It's important question. They're offended. I don't think they're offended just because Jesus picked the wrong day. I think they're offended because Jesus has usurped their role. Whatever title they carried, whatever prestige they imagined they held, all of a sudden just got really diminished because now Jesus has helped someone in their midst. So what would have been a better question? It's important. "Lord, help us understand that". Jesus said this woman had been bound by Satan. He didn't, the implication is that there was a spiritual cause to her physical illness. Doesn't mean that every physical illness has a spiritual root. But some certainly would seem to. "Lord, we didn't understand that. We just thought she had scoliosis. We've seen the x-rays. Help us understand". But you see, it takes a lot of humility to be aware. You have to be willing to say, "Ah, I didn't know".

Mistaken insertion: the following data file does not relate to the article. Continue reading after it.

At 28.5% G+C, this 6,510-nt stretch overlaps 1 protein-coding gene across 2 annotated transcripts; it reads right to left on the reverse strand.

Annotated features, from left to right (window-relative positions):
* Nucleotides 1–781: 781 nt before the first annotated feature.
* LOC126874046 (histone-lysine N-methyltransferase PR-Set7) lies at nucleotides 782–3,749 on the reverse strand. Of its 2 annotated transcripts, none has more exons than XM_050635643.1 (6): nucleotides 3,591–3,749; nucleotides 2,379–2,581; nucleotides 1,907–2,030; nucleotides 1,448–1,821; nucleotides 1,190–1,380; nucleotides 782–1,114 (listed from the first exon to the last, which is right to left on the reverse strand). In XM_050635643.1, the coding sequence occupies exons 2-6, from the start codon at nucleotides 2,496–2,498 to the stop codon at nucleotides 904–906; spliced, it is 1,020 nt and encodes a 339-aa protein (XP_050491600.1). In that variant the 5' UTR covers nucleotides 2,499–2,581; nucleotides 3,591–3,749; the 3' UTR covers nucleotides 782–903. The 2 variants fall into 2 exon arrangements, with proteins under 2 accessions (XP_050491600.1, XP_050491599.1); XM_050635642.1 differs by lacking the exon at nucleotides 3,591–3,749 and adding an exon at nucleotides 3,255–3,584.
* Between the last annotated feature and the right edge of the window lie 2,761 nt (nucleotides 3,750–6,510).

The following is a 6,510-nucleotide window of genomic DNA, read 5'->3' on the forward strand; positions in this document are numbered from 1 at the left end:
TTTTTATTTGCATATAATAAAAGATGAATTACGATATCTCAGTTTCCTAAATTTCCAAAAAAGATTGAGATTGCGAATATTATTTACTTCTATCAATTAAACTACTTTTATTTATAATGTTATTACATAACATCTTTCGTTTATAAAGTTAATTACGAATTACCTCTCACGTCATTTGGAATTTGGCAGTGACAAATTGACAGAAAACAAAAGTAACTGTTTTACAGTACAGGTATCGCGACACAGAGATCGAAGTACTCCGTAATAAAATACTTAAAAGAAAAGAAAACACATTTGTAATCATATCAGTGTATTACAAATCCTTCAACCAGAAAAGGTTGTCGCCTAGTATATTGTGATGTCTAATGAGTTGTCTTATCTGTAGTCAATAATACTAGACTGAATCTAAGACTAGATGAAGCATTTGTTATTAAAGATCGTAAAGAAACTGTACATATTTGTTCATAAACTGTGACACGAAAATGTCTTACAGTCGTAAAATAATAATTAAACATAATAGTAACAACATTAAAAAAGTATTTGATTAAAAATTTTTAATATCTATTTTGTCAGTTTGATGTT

And it's messy to help people, because what if you pray for somebody else and nothing happens? You think, "Oh, I didn't do it right". Or maybe they didn't do it right. And what about people that walk through tragedies and... did somebody fail to pray? How do you understand, you see, Jesus didn't heal everybody. He went to the pools of Bethesda and healed the man who couldn't get into the water when they were stirring the whole... there were multiple porches around that same pool and there were lots of sick people and Jesus ministered to one man and walked away. There's a lot we don't know. But in this particular synagogue setting, what Luke's pointing out to us is they got the question wrong.